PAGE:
Recently I’ve attended a few e-learning seminars and workshops, where uninformed ignoramuses such as me get to sit at the feet, so to speak, of various international heavies. What’s been most fascinating is the audience discussion, and the chats I’ve had with other people afterwards. Maybe you know this already, but I’ve only just discovered it: other academics (not themselves mathematics teachers) are completely ignorant and misinformed about the nature both of mathematics, and of mathematics teaching. At a recent “discussion”, another participant – a professor of “design” – after giving a lengthy dissertation on why his subject wasn’t really suited to e-learning (too creative) managed to point out that “unlike, say, engineering mathematics”, the creative arts required an interaction that wasn’t supported by e-learning environments. And a further participant, a chemistry professor, told me afterwards that mathematics was clearly perfectly suited to online learning (unlike chemistry, which is clearly a much more subtle discipline!).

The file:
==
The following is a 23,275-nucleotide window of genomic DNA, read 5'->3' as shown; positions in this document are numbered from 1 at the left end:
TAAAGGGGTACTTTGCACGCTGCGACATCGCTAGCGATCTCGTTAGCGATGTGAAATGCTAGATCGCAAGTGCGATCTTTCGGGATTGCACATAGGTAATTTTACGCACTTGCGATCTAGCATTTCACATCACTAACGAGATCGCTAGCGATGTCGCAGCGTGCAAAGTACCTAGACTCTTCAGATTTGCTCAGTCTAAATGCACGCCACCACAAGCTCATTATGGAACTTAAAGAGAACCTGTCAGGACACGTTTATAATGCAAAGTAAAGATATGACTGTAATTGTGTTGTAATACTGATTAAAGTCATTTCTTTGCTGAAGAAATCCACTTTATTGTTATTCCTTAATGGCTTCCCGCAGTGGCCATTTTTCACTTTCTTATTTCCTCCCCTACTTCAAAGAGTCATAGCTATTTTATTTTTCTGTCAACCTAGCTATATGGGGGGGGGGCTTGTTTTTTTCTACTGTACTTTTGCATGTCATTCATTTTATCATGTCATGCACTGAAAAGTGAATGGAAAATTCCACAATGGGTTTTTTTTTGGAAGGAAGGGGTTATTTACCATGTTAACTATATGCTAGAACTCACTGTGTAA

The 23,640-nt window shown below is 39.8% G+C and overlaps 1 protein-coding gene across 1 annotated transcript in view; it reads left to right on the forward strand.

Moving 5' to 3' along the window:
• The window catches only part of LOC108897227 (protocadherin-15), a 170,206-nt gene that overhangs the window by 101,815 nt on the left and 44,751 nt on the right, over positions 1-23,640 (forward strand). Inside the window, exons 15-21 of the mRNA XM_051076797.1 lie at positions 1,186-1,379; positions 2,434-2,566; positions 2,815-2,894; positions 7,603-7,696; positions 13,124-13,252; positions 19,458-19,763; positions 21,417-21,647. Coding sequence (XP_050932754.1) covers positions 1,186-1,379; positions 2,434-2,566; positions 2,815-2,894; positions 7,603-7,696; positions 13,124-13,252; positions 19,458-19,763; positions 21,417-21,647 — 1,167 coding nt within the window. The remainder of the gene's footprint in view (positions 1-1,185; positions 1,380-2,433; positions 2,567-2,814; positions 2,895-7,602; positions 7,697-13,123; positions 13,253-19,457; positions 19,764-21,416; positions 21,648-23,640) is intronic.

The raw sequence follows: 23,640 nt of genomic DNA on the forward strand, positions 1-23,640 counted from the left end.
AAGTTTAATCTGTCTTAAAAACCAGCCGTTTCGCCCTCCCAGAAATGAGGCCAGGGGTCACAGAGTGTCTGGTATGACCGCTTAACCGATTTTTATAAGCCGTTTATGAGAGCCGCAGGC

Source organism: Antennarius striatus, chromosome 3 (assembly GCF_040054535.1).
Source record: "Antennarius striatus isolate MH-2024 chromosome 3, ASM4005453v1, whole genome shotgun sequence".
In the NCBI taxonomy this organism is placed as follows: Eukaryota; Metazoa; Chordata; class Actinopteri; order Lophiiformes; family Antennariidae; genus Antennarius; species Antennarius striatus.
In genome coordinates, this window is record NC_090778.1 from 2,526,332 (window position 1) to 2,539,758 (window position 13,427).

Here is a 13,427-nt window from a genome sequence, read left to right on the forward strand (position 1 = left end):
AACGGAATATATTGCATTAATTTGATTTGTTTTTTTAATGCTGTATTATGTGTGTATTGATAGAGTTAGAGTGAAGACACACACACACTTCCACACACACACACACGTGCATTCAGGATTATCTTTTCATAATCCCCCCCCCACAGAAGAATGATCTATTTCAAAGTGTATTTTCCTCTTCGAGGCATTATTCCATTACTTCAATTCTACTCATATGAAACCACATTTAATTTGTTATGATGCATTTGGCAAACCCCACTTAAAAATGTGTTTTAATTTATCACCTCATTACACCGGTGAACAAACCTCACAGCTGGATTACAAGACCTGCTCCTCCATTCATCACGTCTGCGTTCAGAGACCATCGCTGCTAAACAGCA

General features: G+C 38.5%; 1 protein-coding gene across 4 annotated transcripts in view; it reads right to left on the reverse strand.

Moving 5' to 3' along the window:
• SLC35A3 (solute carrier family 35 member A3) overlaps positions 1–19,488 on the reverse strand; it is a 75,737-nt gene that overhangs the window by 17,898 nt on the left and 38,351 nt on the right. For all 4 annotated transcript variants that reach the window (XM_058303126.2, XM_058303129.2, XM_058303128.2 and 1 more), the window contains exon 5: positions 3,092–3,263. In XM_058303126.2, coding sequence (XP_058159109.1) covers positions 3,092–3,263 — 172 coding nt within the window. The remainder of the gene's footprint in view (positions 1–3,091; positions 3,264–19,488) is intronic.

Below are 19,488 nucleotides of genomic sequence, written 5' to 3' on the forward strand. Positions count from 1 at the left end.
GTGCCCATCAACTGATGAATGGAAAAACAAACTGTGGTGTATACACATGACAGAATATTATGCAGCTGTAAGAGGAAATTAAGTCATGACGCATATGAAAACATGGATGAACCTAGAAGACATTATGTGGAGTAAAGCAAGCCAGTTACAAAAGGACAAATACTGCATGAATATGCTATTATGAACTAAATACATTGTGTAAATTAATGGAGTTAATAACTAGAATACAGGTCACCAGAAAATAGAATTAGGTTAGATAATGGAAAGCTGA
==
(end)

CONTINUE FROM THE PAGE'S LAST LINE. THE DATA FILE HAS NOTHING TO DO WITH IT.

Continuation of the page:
Now, I love tools and technology as much as anyone, and I do believe in the immense possibilities offered by online learning. But these two people – who I’m sure are representative of most – seemed to think that mathematics is somehow pedagogically “easier” than their own disciplines because a mathematics answer is either right or wrong, so it’s trivial to manage it online.
I find this attitude both insulting and patronizing.
Any of us who have helped struggling students learn proofs by induction, or how to solve an initial value problem (to give but two examples), will know that good mathematics teaching requires an immense flexibility of mind, a razor sharp eye, and incredible empathy. To enter into the mind of the student, to see the difficulties from “inside”, so to speak, requires a level of mental creativity that I believe is unmatched by any other discipline.
Now, I’m by far away from being the first to discuss creativity in mathematics; here’s another blog post which says pretty much the same thing. There’s a quote attributed to David Hilbert about a student: “He is all right. You know, for a mathematician he did not have enough imagination. But he has become a poet and now he is doing fine.” You can find this quote here.
What is so fascinating is that even among our peers (who aren’t mathematicians or mathematics educators), who we would expect to be enlightened, mathematics is still seen as a totally cut-and-dried discipline for which the teaching simply consists of providing students with recipes to solve different sorts of problems, and marking their efforts as either right or wrong.